With rival programs dropping all around them, the Cal Poly wrestling team is hoping a notable association between its sport and mixed martial arts can help keep the Mustangs afloat.
Unlike counterparts at UC Davis and potentially Cal State Bakersfield, Cal Poly wrestling isn’t going anywhere just yet, and with an innovative fundraiser featuring a pro-am card of mixed martial arts fights, the Mustangs are aiming to stay clear of the danger zone.
“The response has been great,” Cal Poly head coach John Azevedo said, “but we’re hoping they come and buy a ticket. It’s one thing to say, ‘Hey, that’s great,’ and another thing to show up.
“This is about the future of Cal Poly wrestling. It’s about support. The administration is seeing that people care about Cal Poly wrestling.”
“Fight for Wrestling,” the brainchild of former Cal Poly coach Lennis Cowell and former Mustangs grappler Scott Adams, is a card of 12 mixed martial arts fights — four amateur, eight professional — and will be the first sanctioned card of its kind in San Luis Obispo.
The event boasts scheduled appearances by Cal Poly Hall of Famer and Ultimate Fighting legend Chuck Liddell, former Mustangs All-American Chad Mendes, New England Patriots guard Stephen Neal and actor Lou Ferrigno and will include a silent auction also aimed at raising money for the Mustangs wrestling program.
Weigh-ins for the fights are scheduled for 3 p.m. today at Downtown Brew. The event starts Saturday at 5 p.m. at Mott Gym, which will be outfitted to accommodate more than 3,600 seats. Tickets start at $35, $25 for students, and are available at fight forwrestling.com.
In a campus-wide effort, eight Cal Poly students are also volunteering to perform promotional, marketing, advertising and other business-themed duties for the event as part of their senior projects.
Word of the event was first spread on Facebook by senior basketball player Charles Anderson, who has been in charge of social media.
“The notion is that we just need to save wrestling,” Cal Poly business professor Colette Frayne said.
“Saturday night when we’re there, we’re going to run out and we’re going to sell out, and guess what we’re going to say? ‘Yes we will.’ These kids have worked their tails off.”
Cowell and Adams, who since his college days went on to co-found World Extreme Cagefighting, had been toying with the idea of bringing an MMA event to Cal Poly as a means to raise funds for years, Adams said.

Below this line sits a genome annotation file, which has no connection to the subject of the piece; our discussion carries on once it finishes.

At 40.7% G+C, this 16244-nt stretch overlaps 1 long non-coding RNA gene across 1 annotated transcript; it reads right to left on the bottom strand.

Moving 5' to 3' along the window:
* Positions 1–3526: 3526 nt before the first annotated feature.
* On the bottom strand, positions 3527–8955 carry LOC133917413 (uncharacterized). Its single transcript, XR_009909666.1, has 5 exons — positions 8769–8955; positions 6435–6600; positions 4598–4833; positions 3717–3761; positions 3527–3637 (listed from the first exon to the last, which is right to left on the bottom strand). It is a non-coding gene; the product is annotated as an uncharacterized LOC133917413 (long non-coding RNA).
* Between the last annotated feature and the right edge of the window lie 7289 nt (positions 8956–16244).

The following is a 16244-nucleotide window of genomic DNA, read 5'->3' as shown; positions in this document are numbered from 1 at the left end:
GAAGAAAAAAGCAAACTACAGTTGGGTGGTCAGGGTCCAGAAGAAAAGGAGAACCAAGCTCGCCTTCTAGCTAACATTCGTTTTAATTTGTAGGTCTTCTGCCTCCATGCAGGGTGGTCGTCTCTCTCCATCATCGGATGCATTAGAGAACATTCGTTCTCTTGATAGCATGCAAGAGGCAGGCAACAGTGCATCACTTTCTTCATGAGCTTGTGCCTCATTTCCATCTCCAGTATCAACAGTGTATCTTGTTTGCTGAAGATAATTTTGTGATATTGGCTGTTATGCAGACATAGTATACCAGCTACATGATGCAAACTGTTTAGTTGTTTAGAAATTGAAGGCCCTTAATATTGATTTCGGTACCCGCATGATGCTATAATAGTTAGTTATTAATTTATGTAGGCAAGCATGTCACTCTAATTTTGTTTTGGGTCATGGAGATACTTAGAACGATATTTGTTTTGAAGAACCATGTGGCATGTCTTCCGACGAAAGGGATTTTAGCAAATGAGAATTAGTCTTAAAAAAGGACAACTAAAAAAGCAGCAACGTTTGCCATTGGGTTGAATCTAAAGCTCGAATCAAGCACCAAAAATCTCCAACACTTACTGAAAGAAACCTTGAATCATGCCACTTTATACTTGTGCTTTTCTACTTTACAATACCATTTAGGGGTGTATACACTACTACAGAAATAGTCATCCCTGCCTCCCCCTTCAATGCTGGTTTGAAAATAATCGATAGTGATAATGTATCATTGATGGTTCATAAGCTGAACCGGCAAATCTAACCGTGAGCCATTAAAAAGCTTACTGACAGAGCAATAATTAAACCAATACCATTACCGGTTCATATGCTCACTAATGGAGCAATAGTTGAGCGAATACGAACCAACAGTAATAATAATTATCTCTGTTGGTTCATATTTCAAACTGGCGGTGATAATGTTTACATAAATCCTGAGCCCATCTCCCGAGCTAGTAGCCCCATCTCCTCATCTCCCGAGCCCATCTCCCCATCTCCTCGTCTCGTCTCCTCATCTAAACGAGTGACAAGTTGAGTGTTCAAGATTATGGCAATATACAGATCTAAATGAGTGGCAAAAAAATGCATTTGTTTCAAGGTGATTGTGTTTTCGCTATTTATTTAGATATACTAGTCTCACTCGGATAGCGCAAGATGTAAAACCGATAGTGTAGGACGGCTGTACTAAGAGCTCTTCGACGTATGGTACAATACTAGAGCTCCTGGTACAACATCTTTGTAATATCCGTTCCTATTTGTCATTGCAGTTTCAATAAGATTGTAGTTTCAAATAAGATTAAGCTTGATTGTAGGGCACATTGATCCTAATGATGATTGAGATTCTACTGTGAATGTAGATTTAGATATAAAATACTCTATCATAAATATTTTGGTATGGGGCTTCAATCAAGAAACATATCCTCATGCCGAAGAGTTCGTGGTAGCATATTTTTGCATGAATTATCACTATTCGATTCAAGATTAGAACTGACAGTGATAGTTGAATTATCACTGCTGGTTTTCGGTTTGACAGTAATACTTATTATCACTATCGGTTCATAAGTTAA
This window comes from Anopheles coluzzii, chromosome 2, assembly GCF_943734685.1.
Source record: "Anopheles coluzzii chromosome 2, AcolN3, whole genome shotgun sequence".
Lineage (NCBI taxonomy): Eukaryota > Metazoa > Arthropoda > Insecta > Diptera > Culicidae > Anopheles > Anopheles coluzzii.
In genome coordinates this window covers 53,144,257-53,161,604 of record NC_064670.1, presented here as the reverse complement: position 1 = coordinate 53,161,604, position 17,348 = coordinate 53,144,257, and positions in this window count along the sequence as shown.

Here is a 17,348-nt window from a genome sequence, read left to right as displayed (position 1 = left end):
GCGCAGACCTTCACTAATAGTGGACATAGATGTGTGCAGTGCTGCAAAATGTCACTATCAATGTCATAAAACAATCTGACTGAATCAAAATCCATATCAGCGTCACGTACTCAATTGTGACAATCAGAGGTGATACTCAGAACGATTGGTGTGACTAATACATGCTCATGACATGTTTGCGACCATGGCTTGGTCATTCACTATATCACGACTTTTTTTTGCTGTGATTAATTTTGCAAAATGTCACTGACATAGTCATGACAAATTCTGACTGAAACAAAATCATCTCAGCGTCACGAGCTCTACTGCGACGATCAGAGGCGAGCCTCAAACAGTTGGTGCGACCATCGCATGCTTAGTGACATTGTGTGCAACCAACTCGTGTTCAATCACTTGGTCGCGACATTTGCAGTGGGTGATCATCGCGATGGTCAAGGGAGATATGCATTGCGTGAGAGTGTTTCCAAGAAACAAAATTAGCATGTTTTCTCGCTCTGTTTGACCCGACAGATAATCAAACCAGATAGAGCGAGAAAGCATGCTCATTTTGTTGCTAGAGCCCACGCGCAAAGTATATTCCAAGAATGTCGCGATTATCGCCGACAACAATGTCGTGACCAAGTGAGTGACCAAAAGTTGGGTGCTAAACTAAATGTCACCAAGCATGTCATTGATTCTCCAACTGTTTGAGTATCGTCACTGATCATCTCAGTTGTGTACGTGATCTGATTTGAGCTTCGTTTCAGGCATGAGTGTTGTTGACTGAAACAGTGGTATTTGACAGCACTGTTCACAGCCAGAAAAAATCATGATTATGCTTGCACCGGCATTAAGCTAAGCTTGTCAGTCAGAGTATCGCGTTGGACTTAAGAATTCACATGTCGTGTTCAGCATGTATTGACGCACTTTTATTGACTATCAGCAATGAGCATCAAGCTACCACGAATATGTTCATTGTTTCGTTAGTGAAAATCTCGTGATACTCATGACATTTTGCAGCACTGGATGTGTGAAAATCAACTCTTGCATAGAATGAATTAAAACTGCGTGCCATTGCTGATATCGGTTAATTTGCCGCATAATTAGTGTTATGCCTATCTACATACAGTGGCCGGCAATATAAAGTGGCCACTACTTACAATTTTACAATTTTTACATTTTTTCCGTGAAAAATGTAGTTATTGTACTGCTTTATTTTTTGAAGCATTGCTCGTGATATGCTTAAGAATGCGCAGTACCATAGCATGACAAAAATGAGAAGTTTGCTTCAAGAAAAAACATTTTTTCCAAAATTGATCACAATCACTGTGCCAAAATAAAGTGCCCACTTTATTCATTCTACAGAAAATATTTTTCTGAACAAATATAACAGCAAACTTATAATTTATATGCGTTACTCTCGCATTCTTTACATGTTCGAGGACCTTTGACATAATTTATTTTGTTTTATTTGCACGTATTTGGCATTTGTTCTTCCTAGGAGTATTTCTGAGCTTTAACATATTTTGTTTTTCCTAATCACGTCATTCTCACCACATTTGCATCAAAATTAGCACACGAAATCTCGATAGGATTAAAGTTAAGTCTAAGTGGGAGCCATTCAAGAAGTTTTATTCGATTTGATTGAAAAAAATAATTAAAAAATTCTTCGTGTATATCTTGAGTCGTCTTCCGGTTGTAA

Only recently did it come to fruition, and the timing coincides with news that two Pac-10 programs will be dropping wrestling next season. UC Davis made the announcement that it was going to drop wrestling and three other sports because of budget concerns last month.
Cal State Bakersfield made the same announcement earlier in the season but has since given the program the opportunity to fund raise 100 percent of their operating budgets for the next two seasons at least.
Just like Cal Poly is hoping to capitalize on the popularity of alumni like Liddell and the promotional savvy of Adams, who sold the successful WEC to the parent company of the Ultimate Fighting Championship in 2006, the Roadrunners are doing the same with Neal, a former two-time NCAA heavyweight champion at Cal State Bakersfield.
After a dinner auction that included Patriots memorabilia reportedly raised more than $100,000 in Bakersfield this past weekend, things are looking up for the Roadrunners, but a return is not yet guaranteed, especially not an extended one.
If both the Cal State Bakersfield and UC Davis wrestling teams are lost, that would leave Cal Poly, Stanford and Cal State Fullerton as the only Division I wrestling programs in California and drop the Pac-10 Conference to just six teams.
“If you’re a coach, and you don’t see that as a slap in the face and a wake-up call, you probably shouldn’t be coaching,” Mustangs assistant coach Mark Perry said. “You know it’s coming. Get ready for it. You’ve got to be proactive. And everyone probably should have been proactive a long time ago.”
As it stands now, Cal Poly athletic director Alison Cone did not say Mustangs wrestling was on the chopping block.
She said the program has been forced to make cuts in the recent economic recession, but that those cuts have been across the board rather than aimed at any certain sport.
Though further budget cuts may dictate otherwise, she’d like to keep it that way.
“I wouldn’t say that wrestling is in danger,” Cone said. “I wouldn’t say that it’s not. I wouldn’t say I have a magnifying glass on it either.
“We all look at the way that we have to try to address our budget shortfalls and eliminating a program is not something we have chosen to do at this point.”
Organizers and Cal Poly administration are hoping to raise between $50,000 and $100,000 with Fight for Wrestling, and if all goes well, it could become an annual event.
The pairing of the two sports is beginning to seem like a natural fit.
Some of the best mixed martial artists have come from wrestling backgrounds.
Liddell was best known as a defensive wrestler while he was at Cal Poly, and he’s since coupled those grappling abilities with the striking skills he sharpened as a kickboxer after his college days to become arguably the most successful UFC champion of all.
He’s joined among the elite by former NCAA Division I wrestling champions like Randy Couture and Brock Lesnar, who both went on to become UFC titleholders.
Mendes, who took an undefeated record his senior year at Cal Poly all the way to the national championship match, stands at 7-0 in the 145-pound weight class of the WEC, and three of the fighters on the Fight for Wrestling card are former Cal Poly wrestlers, two of whom are either making their amateur or professional debuts.
“There is no doubt wrestling is the blueprint for MMA,” Perry said. “It’s at least the blueprint for the art you have to have at the highest level.
“They can do nothing but help us, and we can do nothing but help them.”